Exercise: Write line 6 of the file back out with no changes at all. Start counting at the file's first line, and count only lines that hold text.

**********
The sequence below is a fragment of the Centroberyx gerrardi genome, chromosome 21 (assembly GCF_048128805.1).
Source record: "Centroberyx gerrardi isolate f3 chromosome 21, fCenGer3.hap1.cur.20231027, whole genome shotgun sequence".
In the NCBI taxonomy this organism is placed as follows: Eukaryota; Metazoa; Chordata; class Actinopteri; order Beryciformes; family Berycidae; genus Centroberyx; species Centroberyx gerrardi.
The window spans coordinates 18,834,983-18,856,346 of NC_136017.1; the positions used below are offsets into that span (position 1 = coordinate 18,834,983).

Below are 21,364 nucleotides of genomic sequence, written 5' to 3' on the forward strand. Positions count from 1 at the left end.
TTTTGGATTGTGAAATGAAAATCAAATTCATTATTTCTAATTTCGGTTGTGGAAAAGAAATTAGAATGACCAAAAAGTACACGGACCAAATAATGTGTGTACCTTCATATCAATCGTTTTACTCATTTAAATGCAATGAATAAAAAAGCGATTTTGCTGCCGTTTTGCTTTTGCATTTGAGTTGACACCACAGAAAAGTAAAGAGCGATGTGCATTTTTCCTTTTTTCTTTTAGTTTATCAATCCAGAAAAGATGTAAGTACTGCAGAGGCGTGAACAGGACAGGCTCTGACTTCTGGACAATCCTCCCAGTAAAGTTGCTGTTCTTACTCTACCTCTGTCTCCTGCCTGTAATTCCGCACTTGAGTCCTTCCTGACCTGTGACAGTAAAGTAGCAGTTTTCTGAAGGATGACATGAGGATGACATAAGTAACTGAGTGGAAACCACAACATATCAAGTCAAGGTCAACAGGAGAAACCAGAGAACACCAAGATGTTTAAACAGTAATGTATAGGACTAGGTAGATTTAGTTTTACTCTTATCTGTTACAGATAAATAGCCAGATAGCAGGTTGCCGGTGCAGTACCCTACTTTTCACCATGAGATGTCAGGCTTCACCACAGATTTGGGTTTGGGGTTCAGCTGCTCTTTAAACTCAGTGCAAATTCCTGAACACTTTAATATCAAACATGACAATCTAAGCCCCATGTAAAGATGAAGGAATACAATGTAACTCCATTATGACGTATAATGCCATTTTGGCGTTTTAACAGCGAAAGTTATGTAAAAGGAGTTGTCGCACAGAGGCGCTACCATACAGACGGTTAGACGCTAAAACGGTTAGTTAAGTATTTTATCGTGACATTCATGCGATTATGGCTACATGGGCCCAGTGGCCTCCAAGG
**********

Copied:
TTTTGGATTGTGAAATGAAAATCAAATTCATTATTTCTAATTTCGGTTGTGGAAAAGAAATTAGAATGACCAAAAAGTACACGGACCAAATAATGTGTGTACCTTCATATCAATCGTTTTACTCATTTAAATGCAATGAATAAAAAAGCGATTTTGCTGCCGTTTTGCTTTTGCATTTGAGTTGACACCACAGAAAAGTAAAGAGCGATGTGCATTTTTCCTTTTTTCTTTTAGTTTATCAATCCAGAAAAGATGTAAGTACTGCAGAGGCGTGAACAGGACAGGCTCTGACTTCTGGACAATCCTCCCAGTAAAGTTGCTGTTCTTACTCTACCTCTGTCTCCTGCCTGTAATTCCGCACTTGAGTCCTTCCTGACCTGTGACAGTAAAGTAGCAGTTTTCTGAAGGATGACATGAGGATGACATAAGTAACTGAGTGGAAACCACAACATATCAAGTCAAGGTCAACAGGAGAAACCAGAGAACACCAAGATGTTTAAACAGTAATGTATAGGACTAGGTAGATTTAGTTTTACTCTTATCTGTTACAGATAAATAGCCAGATAGCAGGTTGCCGGTGCAGTACCCTACTTTTCACCATGAGATGTCAGGCTTCACCACAGATTTGGGTTTGGGGTTCAGCTGCTCTTTAAACTCAGTGCAAATTCCTGAACACTTTAATATCAAACATGACAATCTAAGCCCCATGTAAAGATGAAGGAATACAATGTAACTCCATTATGACGTATAATGCCATTTTGGCGTTTTAACAGCGAAAGTTATGTAAAAGGAGTTGTCGCACAGAGGCGCTACCATACAGACGGTTAGACGCTAAAACGGTTAGTTAAGTATTTTATCGTGACATTCATGCGATTATGGCTACATGGGCCCAGTGGCCTCCAAGG